Sensitization profiles in polysensitized patients from a restricted geographical area: further lessons from multiplexed component resolved diagnosis

Eur Ann Allergy Clin Immunol VOL 43, N 6, 171-175, 2011 R.E. Rossi 1, G.Melioli 2, G.Monasterolo 3, C. Harwanegg 4, L. Rossi 2, G.W. Canonica 5, G. Passalacqua 5

1Rete di Allergologia Regione Piemonte, Azienda Sanitaria Cuneo 1, Cuneo, Italy, 2Laboratorio Centrale di Analisi, Istituto Giannina Gaslini, Genoa, Italy, 3Laboratorio Analisi Ospedale di Savigliano e Fossano, Azienda sanitaria Cuneo 1, Cuneo, Italy, 4Genosense, Vienna, Austria, 5Allergy and Respiratory Diseases, University of Genoa, Italy

 

Abstract

Background: The micro-array techniques for the detection of specific IgE has improved the diagnostic procedures for allergic diseases. This method also allows to define sensitization profiles from an epidemiological point of view. We studied the sensitisation pattern in a population of polysensitized patients with respiratory allergy, living in a restricted geographical area in the north-west Italy.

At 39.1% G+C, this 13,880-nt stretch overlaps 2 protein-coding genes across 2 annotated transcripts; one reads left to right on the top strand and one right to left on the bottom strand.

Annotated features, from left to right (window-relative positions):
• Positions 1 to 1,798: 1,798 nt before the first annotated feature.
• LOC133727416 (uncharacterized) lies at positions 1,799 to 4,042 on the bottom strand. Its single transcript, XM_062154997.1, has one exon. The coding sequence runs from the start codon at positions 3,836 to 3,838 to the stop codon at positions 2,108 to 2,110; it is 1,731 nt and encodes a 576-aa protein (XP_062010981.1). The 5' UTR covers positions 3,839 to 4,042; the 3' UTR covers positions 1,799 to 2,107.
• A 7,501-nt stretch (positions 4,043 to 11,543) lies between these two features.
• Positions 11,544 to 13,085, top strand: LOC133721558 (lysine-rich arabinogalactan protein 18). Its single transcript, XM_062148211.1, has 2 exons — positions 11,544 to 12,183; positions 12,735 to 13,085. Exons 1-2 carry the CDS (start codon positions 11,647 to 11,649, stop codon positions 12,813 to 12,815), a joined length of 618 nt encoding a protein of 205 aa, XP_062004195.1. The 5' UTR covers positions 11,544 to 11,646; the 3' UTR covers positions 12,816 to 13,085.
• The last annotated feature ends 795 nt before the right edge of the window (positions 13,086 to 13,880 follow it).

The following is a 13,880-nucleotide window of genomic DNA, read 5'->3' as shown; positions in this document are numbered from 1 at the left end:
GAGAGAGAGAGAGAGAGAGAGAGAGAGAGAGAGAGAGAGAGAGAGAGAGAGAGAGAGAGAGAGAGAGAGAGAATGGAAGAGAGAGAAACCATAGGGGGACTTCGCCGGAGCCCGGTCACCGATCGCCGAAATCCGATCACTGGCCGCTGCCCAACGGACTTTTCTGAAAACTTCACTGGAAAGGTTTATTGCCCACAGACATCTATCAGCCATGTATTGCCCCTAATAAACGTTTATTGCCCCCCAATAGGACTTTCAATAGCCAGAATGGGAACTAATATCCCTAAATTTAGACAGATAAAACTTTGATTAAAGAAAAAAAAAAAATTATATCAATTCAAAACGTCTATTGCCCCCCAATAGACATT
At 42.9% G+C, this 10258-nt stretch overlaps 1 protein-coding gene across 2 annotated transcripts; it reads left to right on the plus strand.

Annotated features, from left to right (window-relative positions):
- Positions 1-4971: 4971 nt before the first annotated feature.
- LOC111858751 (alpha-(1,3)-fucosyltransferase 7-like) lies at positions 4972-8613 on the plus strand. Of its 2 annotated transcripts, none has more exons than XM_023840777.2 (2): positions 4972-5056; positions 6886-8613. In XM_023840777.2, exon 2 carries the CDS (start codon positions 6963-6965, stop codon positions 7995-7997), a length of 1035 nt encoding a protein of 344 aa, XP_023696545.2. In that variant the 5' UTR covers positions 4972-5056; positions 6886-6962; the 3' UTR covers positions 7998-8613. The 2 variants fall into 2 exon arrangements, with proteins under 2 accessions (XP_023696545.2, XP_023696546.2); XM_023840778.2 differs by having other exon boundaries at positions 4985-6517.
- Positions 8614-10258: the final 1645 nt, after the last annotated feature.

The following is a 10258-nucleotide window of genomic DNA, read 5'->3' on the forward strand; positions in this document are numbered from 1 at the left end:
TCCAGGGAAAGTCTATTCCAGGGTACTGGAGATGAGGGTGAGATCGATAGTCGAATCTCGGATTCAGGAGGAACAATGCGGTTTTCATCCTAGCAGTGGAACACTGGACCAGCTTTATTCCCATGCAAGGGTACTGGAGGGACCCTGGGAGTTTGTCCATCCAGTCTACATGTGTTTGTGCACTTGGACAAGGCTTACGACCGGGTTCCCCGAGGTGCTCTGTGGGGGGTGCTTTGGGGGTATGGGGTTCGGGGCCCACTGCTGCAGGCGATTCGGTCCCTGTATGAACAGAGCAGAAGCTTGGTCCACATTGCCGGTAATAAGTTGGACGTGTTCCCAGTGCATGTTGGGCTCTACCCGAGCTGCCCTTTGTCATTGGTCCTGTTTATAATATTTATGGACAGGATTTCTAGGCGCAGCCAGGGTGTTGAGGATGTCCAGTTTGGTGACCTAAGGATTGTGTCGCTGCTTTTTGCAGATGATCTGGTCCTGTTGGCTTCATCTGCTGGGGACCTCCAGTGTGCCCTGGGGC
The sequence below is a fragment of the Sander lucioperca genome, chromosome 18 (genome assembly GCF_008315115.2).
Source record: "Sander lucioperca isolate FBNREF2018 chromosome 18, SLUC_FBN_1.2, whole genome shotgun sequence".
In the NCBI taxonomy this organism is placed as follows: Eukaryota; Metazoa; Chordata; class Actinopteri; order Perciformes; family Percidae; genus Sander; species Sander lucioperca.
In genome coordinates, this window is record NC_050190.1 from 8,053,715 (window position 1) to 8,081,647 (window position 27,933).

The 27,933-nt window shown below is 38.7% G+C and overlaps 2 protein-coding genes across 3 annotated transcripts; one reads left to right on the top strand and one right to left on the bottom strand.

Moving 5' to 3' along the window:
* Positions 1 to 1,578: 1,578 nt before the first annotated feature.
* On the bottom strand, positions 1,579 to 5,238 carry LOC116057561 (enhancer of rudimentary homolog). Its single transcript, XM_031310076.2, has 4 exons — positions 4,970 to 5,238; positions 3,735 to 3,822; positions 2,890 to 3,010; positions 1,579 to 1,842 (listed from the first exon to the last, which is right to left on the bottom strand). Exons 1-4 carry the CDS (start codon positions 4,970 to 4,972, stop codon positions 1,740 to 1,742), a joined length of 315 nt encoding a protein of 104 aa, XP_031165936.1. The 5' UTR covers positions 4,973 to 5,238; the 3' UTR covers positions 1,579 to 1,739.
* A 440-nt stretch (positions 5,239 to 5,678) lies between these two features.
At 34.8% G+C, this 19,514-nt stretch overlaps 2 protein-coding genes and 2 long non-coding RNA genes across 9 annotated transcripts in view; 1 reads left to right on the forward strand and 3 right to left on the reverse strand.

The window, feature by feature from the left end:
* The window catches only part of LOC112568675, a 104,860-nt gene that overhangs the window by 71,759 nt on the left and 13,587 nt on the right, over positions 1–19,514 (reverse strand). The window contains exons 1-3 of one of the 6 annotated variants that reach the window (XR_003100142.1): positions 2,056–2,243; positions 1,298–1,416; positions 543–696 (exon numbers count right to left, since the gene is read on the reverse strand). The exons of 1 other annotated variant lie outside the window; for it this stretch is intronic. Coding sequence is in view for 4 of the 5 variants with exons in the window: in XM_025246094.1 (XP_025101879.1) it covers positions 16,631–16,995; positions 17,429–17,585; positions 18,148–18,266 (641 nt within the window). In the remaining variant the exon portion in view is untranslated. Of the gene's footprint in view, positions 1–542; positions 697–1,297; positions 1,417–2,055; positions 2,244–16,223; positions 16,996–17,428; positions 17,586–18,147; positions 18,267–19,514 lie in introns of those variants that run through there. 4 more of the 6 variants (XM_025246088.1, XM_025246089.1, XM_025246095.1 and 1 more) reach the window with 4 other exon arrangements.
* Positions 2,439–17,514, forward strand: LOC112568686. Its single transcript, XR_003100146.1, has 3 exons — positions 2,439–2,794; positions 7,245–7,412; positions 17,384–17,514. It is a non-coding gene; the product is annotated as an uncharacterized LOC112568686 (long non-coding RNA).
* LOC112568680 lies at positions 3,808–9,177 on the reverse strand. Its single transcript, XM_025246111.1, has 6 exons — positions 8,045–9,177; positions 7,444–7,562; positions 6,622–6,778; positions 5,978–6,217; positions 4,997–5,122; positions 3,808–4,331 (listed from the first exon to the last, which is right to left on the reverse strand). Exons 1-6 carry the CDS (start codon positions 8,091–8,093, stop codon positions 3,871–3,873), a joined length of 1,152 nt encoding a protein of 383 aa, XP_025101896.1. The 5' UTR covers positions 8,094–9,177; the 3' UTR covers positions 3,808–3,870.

Methods: Consecutive patients with asthma/rhinitis, living in the province of Cuneo, and having at least two positive skin prick test for non related aeroallergens were studied by a microarray (Phadia, Milan Italy) which allowed to detect specific IgE against 103 different allergen components.

Results: The 70 patients included had specific IgE towards a mean of 4.3 allergens/patient (range 2-12 allergens). Concerning pollens, 63 (90%) had specific IgE to at least one genuine grass pollen allergen, 32 (45.7%) had Ole e 1 specific IgE antibodies, although olive tree is not present in the area. A relevant percentage of sensitization to mite was found (47,1%). True co-sensitisation to grass-pollen allergens/Bet v 1/Ole e 1 was observed in 15 individuals (21.4%). Pru p 1, resulted to be a sensitizing allergen in 23 patients (32.85%), 4 of whom were co-sensitised to Pru p 3 and/or Art v 3.

Conclusion: A detailed knowledge of the sensitisation pattern may have relevant implications for the prescription of specific immunotherapy. Moreover, sensitisation to PR-10 (or profilin), frequently associated to oral allergy syndrome, in some cases could hide the sensitisation to LTPs which are clinically more relevant.